- The wasted embedded water would fill over 600 000 Olympic swimming pools – a massive waste for SA, the 30th driest country on the planet.
- About 90% of waste in SA is disposed of to landfills, where the food-waste component leads to the production of methane gas and carbon dioxide.
- Successfully cutting food loss and waste is a chance to turn around severe food insecurity felt by significant portions of the population.
Some Facts from the Food and Agriculture Organization of the United Nations
- Roughly one third of the food produced in the world for human consumption every year — approximately 1.3 billion tonnes — gets lost or wasted.
- Food losses and waste amounts to roughly US$ 680 billion in industrialised countries and US$ 310 billion in developing countries.
- Industrialised and developing countries dissipate roughly the same quantities of food — respectively 670 and 630 million tonnes.
- Fruits and vegetables, plus roots and tubers have the highest wastage rates of any food.
- Global quantitative food losses and waste per year are roughly 30% for cereals, 40-50% for root crops, fruits and vegetables, 20% for oil seeds, meat and dairy plus 35% for fish.
- Every year, consumers in rich countries waste almost as much food (222 million tonnes) as the entire net food production of sub-Saharan Africa (230 million tonnes).
- The amount of food lost or wasted every year is equivalent to more than half of the world's annual cereals crop (2.3 billion tonnes in 2009/2010).
- Per capita waste by consumers is between 95-115 kg a year in Europe and North America, while consumers in sub-Saharan Africa, south and south-eastern Asia, each throw away only 6-11 kg a year.
- Total per capita food production for human consumption is about 900 kg a year in rich countries, almost twice the 460 kg a year produced in the poorest regions.
- In developing countries 40% of losses occur at post-harvest and processing levels while in industrialised countries more than 40% of losses happen at retail and consumer levels.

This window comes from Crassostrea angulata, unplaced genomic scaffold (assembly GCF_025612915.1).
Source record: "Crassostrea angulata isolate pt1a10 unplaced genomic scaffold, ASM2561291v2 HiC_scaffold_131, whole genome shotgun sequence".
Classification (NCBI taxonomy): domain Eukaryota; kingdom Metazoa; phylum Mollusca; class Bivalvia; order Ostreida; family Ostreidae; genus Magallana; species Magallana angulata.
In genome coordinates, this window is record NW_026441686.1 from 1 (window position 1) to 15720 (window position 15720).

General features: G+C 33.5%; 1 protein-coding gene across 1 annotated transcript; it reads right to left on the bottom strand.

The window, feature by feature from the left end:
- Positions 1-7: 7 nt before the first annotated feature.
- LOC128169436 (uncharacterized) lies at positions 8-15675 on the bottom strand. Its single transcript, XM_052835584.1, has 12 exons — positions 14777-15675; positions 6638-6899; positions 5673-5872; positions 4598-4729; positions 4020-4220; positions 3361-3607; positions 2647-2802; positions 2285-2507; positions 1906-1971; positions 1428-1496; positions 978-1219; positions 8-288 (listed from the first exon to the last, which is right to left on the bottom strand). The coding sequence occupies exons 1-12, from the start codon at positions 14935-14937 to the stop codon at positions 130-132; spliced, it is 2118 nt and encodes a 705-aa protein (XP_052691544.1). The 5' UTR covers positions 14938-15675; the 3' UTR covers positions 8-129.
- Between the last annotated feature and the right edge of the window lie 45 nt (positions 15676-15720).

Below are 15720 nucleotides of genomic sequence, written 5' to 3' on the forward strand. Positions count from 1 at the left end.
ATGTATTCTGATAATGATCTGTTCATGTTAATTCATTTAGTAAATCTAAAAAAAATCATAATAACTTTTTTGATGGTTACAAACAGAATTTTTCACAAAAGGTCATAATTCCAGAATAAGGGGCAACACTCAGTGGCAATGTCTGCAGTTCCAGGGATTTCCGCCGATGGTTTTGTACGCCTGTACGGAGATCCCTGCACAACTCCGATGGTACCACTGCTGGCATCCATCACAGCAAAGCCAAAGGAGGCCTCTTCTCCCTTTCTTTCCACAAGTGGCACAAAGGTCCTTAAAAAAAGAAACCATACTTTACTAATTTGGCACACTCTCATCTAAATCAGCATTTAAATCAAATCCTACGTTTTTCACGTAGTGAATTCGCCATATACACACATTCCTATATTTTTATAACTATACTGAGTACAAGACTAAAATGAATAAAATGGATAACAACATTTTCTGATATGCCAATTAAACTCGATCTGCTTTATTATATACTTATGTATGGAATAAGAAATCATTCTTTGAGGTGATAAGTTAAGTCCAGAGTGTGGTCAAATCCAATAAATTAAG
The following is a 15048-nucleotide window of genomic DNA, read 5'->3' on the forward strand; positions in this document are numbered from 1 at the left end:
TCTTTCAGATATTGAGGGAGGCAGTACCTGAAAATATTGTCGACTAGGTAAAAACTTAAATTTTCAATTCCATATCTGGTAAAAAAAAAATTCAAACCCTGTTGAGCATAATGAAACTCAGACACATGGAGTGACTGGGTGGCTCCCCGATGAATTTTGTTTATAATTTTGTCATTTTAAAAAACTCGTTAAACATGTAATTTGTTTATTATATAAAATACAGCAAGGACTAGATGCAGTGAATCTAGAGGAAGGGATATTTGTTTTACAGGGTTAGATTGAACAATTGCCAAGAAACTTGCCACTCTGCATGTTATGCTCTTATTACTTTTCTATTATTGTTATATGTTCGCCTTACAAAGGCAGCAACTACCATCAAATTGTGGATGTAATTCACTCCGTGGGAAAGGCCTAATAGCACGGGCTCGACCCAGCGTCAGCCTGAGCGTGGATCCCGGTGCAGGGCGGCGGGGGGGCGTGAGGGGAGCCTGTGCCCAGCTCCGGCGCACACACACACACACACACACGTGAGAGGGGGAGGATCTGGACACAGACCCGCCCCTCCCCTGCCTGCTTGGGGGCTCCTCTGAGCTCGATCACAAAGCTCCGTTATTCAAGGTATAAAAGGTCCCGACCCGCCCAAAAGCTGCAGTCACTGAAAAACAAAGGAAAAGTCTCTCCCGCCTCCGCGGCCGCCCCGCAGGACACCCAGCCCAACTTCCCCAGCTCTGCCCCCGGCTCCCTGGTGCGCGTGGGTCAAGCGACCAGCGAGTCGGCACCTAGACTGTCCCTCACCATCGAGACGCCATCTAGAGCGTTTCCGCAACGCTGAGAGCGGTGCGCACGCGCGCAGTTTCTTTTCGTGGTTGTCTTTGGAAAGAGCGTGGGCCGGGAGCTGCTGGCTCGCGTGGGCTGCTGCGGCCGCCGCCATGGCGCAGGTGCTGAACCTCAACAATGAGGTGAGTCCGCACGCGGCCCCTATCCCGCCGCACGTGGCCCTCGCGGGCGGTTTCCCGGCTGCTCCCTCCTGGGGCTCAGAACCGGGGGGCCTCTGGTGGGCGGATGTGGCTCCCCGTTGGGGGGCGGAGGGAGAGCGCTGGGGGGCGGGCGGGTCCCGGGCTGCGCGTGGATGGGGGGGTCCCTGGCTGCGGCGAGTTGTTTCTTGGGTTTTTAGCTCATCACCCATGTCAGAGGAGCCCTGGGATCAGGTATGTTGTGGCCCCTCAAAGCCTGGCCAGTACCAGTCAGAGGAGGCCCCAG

- At retail level, large quantities of food are wasted due to quality standards that over-emphasise appearance.
- Food loss and waste also amount to a major squandering of resources, including water, land, energy, labour and capital and needlessly produce greenhouse gas emissions, contributing to global warming and climate change.
- The food currently lost or wasted in Latin America could feed 300 million people.
- The food currently wasted in Europe could feed 200 million people.
- The food currently lost in Africa could feed 300 million people.
- Even if just one-fourth of the food currently lost or wasted globally could be saved, it would be enough to feed 870 million hungry people in the world.
- Food losses during harvest and in storage translate into lost income for small farmers and into higher prices for poor consumers.
- In developing countries food waste and losses occur mainly at early stages of the food value chain and can be traced back to financial, managerial and technical constraints in harvesting techniques as well as storage and cooling facilities. Strengthening the supply chain through the direct support of farmers and investments in infrastructure, transportation, as well as in an expansion of the food and packaging industry could help to reduce the amount of food loss and waste.
- In medium- and high-income countries food is wasted and lost mainly at later stages in the supply chain. Differing from the situation in developing countries, the behaviour of consumers plays a huge part in industrialized countries. The study identified a lack of coordination between actors in the supply chain as a contributing factor. Farmer-buyer agreements can be helpful to increase the level of coordination. Additionally, raising awareness among industries, retailers and consumers as well as finding beneficial use for food that is presently thrown away are useful measures to decrease the amount of losses and waste.
Video: Rome Reports